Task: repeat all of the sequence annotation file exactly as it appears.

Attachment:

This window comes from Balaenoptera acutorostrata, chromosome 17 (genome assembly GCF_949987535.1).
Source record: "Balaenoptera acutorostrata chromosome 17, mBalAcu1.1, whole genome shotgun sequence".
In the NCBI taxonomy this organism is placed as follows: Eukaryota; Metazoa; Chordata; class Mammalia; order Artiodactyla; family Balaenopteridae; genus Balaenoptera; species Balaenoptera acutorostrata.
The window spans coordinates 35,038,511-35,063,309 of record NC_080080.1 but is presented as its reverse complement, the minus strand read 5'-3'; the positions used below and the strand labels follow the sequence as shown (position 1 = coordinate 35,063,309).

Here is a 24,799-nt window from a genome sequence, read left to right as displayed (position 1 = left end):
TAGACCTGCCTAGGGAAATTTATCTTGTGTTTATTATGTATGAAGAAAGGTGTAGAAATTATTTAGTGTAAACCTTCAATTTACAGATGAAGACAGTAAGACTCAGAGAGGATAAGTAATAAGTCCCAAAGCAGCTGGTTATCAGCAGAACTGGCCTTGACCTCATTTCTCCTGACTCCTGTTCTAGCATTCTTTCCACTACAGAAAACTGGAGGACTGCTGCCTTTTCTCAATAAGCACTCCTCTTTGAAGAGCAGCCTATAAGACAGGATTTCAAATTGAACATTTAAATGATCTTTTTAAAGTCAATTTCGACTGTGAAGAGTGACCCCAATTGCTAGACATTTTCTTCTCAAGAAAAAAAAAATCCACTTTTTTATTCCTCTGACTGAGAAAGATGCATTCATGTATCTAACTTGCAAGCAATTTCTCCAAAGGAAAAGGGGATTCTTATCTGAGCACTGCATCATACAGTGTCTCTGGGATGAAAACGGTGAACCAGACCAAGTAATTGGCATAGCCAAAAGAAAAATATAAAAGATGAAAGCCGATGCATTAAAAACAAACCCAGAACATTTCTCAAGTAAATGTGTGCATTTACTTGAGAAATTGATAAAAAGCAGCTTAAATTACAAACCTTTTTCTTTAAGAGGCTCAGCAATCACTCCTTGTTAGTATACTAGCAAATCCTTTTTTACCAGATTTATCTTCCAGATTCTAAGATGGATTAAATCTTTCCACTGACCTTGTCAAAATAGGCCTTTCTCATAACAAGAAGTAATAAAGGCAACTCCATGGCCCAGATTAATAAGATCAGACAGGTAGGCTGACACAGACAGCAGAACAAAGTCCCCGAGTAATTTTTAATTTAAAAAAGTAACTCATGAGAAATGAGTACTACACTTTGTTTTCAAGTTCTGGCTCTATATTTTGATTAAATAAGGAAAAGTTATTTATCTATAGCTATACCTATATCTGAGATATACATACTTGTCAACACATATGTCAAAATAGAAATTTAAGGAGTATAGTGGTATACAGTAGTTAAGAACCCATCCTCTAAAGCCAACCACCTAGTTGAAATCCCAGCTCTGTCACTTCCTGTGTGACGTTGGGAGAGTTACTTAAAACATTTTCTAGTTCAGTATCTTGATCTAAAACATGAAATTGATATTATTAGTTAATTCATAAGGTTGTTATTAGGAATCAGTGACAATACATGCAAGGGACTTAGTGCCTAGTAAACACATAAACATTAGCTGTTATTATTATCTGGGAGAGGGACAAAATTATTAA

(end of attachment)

This window comes from Balaenoptera acutorostrata, chromosome 17 (genome assembly GCF_949987535.1).
Source record: "Balaenoptera acutorostrata chromosome 17, mBalAcu1.1, whole genome shotgun sequence".
In the NCBI taxonomy this organism is placed as follows: Eukaryota; Metazoa; Chordata; class Mammalia; order Artiodactyla; family Balaenopteridae; genus Balaenoptera; species Balaenoptera acutorostrata.
The window spans coordinates 35,038,511-35,063,309 of record NC_080080.1 but is presented as its reverse complement, the minus strand read 5'-3'; the positions used below and the strand labels follow the sequence as shown (position 1 = coordinate 35,063,309).

Here is a 24,799-nt window from a genome sequence, read left to right as displayed (position 1 = left end):
TAGACCTGCCTAGGGAAATTTATCTTGTGTTTATTATGTATGAAGAAAGGTGTAGAAATTATTTAGTGTAAACCTTCAATTTACAGATGAAGACAGTAAGACTCAGAGAGGATAAGTAATAAGTCCCAAAGCAGCTGGTTATCAGCAGAACTGGCCTTGACCTCATTTCTCCTGACTCCTGTTCTAGCATTCTTTCCACTACAGAAAACTGGAGGACTGCTGCCTTTTCTCAATAAGCACTCCTCTTTGAAGAGCAGCCTATAAGACAGGATTTCAAATTGAACATTTAAATGATCTTTTTAAAGTCAATTTCGACTGTGAAGAGTGACCCCAATTGCTAGACATTTTCTTCTCAAGAAAAAAAAAATCCACTTTTTTATTCCTCTGACTGAGAAAGATGCATTCATGTATCTAACTTGCAAGCAATTTCTCCAAAGGAAAAGGGGATTCTTATCTGAGCACTGCATCATACAGTGTCTCTGGGATGAAAACGGTGAACCAGACCAAGTAATTGGCATAGCCAAAAGAAAAATATAAAAGATGAAAGCCGATGCATTAAAAACAAACCCAGAACATTTCTCAAGTAAATGTGTGCATTTACTTGAGAAATTGATAAAAAGCAGCTTAAATTACAAACCTTTTTCTTTAAGAGGCTCAGCAATCACTCCTTGTTAGTATACTAGCAAATCCTTTTTTACCAGATTTATCTTCCAGATTCTAAGATGGATTAAATCTTTCCACTGACCTTGTCAAAATAGGCCTTTCTCATAACAAGAAGTAATAAAGGCAACTCCATGGCCCAGATTAATAAGATCAGACAGGTAGGCTGACACAGACAGCAGAACAAAGTCCCCGAGTAATTTTTAATTTAAAAAAGTAACTCATGAGAAATGAGTACTACACTTTGTTTTCAAGTTCTGGCTCTATATTTTGATTAAATAAGGAAAAGTTATTTATCTATAGCTATACCTATATCTGAGATATACATACTTGTCAACACATATGTCAAAATAGAAATTTAAGGAGTATAGTGGTATACAGTAGTTAAGAACCCATCCTCTAAAGCCAACCACCTAGTTGAAATCCCAGCTCTGTCACTTCCTGTGTGACGTTGGGAGAGTTACTTAAAACATTTTCTAGTTCAGTATCTTGATCTAAAACATGAAATTGATATTATTAGTTAATTCATAAGGTTGTTATTAGGAATCAGTGACAATACATGCAAGGGACTTAGTGCCTAGTAAACACATAAACATTAGCTGTTATTATTATCTGGGAGAGGGACAAAATTATTAA